The one with little drawings all over it was a happy find. My mom and I saw it years ago at Marshalls, and we both immediately loved it. I don’t remember how much it cost, but I remember it was more than I could justify at the time—like $12.99 for a single mug (it’s a Dunoon, which meant nothing to me at the time but now I know it’s an expensive brand), so my mom bought it as a gift for my sister-in-law. Then I pined for the mug for years. Then I put a search on eBay for it, and one day a search result came up, and I bought it. So now I have one and I am happy, and also happy to be mug-twins with my sister-in-law. If you feel any stirrings of pining in yourself, the mug is called “Little Bits of Christmas.” (If instead you are pining for any of the others, I got them all at HomeGoods: the Potter’s Studio squirrel is from this year, the larger Christmas tree mug is Fringe from last year, and the smaller Christmas tree mug is from a Myott pattern I’ve seen at HomeGoods and Marshalls year after year but haven’t yet seen this year.)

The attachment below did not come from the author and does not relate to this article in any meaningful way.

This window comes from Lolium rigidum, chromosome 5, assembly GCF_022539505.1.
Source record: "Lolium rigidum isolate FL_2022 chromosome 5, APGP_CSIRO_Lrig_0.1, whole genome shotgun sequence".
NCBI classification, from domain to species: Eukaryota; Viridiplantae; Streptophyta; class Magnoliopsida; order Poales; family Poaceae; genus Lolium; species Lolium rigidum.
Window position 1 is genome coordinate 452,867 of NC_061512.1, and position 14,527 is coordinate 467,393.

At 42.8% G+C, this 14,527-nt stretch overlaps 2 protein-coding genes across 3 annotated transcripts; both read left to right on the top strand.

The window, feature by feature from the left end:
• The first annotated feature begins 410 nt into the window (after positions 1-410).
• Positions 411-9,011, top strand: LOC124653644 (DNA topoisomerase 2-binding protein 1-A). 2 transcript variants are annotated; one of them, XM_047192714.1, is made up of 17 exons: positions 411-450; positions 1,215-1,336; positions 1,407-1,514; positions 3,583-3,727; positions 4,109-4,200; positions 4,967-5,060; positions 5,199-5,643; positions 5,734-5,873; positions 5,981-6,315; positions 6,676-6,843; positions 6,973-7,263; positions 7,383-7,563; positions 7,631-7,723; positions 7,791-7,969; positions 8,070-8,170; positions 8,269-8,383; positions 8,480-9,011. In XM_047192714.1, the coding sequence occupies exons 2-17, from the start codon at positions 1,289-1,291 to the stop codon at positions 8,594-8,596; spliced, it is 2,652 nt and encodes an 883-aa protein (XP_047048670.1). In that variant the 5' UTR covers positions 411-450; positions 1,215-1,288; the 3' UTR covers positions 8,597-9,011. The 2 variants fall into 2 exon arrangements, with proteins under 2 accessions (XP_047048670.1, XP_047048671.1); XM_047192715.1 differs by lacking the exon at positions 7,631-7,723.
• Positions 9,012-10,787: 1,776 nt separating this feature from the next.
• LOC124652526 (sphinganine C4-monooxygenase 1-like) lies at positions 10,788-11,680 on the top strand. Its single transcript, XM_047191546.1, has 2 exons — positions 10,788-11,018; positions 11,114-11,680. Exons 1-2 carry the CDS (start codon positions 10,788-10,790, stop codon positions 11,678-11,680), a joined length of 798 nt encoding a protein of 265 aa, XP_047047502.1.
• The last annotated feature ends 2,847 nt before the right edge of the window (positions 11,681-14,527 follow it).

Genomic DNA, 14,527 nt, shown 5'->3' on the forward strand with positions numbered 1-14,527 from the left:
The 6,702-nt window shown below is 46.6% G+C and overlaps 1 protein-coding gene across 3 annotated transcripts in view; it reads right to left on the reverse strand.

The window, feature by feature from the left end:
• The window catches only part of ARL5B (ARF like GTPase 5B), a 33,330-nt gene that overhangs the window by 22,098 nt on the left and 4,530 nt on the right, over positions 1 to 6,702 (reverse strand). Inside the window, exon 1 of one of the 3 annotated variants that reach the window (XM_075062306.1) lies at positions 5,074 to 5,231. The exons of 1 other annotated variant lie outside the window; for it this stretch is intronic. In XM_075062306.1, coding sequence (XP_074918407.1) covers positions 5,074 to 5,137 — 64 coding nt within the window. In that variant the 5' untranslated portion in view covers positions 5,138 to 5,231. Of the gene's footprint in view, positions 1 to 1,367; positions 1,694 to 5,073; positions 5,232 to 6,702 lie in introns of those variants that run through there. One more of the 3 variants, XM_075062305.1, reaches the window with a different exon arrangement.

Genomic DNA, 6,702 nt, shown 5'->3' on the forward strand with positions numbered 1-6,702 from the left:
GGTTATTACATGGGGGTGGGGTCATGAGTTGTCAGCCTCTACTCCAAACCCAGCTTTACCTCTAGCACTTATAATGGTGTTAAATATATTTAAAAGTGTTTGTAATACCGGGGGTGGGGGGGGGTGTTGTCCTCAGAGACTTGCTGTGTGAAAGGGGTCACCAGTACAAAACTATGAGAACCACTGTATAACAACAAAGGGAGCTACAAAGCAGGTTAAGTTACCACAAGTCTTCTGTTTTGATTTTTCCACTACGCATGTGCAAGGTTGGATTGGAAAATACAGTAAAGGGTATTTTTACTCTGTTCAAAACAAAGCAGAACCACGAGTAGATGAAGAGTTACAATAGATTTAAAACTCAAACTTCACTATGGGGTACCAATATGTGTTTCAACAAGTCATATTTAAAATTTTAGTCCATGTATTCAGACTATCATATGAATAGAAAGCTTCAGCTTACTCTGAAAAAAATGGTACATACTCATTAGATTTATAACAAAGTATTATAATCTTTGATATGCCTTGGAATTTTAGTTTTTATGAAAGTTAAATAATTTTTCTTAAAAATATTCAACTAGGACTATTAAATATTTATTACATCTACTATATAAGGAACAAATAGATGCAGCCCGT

I have slowly turned from someone who likes a few country-crossover songs and owns one Dixie Chicks album into someone who has put a country station on one of her carefully-hoarded pre-sets. So you still would not call me a super fan at this point, and I still prefer Top 40 and pop-alternative stations, but there has been a definite change. My friend Surely said something long ago about how country music has more love songs for grown-ups—I think at the time I was complaining about how every single pop love song seemed to be about clubs and dancing and bodies rather than, like, LOVE. Anyway, here are a few country songs I like, in case you would be interested in sampling them: